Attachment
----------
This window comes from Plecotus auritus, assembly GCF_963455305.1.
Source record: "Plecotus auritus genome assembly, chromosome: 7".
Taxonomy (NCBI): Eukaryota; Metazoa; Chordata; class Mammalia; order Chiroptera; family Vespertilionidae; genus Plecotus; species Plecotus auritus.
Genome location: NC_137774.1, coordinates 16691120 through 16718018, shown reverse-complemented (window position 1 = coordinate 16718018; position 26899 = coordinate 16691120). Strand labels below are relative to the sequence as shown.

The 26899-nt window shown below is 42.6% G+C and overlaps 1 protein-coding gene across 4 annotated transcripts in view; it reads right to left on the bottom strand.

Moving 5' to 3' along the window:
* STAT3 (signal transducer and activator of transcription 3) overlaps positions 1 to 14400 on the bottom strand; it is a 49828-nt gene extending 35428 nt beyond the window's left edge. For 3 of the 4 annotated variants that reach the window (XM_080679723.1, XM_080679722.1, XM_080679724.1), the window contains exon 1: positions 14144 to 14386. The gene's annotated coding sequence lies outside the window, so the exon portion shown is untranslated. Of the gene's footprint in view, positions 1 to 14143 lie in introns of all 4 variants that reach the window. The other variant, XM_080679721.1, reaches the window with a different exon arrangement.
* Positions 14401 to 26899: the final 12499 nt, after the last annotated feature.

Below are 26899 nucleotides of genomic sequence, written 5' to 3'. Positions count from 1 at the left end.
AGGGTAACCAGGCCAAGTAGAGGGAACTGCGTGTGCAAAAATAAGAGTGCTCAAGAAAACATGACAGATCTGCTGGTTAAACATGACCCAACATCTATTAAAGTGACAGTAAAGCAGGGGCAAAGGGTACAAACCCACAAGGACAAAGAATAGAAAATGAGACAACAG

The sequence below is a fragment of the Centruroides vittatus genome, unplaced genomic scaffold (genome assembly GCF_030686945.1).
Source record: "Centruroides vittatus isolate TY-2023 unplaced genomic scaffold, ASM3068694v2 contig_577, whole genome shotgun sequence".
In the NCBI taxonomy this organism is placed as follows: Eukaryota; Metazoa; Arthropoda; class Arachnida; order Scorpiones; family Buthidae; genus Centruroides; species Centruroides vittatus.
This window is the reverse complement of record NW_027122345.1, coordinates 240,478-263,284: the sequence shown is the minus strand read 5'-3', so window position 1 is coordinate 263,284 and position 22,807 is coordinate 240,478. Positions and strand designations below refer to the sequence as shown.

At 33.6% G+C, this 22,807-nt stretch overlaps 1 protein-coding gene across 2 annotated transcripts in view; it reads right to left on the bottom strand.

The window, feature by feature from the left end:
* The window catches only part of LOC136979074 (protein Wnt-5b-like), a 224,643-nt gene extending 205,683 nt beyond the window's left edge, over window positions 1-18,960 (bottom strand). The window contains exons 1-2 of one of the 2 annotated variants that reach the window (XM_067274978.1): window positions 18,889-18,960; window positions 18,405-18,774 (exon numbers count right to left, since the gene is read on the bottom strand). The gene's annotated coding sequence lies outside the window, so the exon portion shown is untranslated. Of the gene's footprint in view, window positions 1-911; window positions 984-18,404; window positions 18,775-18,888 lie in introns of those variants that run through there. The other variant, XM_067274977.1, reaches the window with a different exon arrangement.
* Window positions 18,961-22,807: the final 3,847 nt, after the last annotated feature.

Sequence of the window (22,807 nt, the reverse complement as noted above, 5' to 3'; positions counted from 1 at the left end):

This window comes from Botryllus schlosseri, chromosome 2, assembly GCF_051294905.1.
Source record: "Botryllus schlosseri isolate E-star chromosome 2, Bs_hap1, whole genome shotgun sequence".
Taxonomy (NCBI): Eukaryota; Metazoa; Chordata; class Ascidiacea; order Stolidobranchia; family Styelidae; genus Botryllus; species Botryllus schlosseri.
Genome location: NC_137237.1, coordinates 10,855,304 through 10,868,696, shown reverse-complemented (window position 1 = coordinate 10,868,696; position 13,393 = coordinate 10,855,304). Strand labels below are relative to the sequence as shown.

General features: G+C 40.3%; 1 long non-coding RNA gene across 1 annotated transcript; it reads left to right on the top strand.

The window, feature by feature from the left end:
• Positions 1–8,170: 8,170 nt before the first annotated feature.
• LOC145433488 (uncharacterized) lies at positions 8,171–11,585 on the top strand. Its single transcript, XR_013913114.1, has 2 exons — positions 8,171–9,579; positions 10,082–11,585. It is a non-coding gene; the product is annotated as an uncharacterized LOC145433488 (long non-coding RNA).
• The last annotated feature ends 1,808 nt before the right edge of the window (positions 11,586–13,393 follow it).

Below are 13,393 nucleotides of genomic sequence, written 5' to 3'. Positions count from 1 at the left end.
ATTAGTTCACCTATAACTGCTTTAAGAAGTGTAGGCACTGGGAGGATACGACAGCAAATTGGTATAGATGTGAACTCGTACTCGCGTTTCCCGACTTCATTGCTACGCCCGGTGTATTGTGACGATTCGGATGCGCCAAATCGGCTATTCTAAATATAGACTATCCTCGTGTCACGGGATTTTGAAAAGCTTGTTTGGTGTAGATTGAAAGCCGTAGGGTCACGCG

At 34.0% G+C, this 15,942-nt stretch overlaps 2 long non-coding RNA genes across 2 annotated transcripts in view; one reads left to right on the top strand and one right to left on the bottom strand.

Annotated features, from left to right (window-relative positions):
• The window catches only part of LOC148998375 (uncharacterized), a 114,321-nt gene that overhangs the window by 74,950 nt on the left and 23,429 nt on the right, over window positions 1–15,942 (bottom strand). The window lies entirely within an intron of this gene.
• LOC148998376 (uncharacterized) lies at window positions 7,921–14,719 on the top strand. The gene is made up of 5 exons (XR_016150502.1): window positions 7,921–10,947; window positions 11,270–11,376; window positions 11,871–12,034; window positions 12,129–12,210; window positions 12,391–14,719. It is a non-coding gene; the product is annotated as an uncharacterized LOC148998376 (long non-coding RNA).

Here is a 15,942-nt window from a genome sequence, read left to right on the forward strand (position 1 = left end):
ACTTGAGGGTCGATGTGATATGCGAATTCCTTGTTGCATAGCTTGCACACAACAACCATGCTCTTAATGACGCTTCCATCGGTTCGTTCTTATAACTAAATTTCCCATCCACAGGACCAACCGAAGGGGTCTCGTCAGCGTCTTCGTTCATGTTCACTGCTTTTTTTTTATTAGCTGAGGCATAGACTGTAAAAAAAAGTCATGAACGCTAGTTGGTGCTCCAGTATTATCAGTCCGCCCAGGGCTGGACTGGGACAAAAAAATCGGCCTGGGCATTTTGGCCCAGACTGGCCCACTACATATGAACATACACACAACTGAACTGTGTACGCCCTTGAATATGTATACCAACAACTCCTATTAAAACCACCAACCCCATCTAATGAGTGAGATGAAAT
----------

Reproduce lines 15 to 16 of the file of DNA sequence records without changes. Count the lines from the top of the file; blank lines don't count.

At 33.6% G+C, this 22,807-nt stretch overlaps 1 protein-coding gene across 2 annotated transcripts in view; it reads right to left on the bottom strand.

The window, feature by feature from the left end: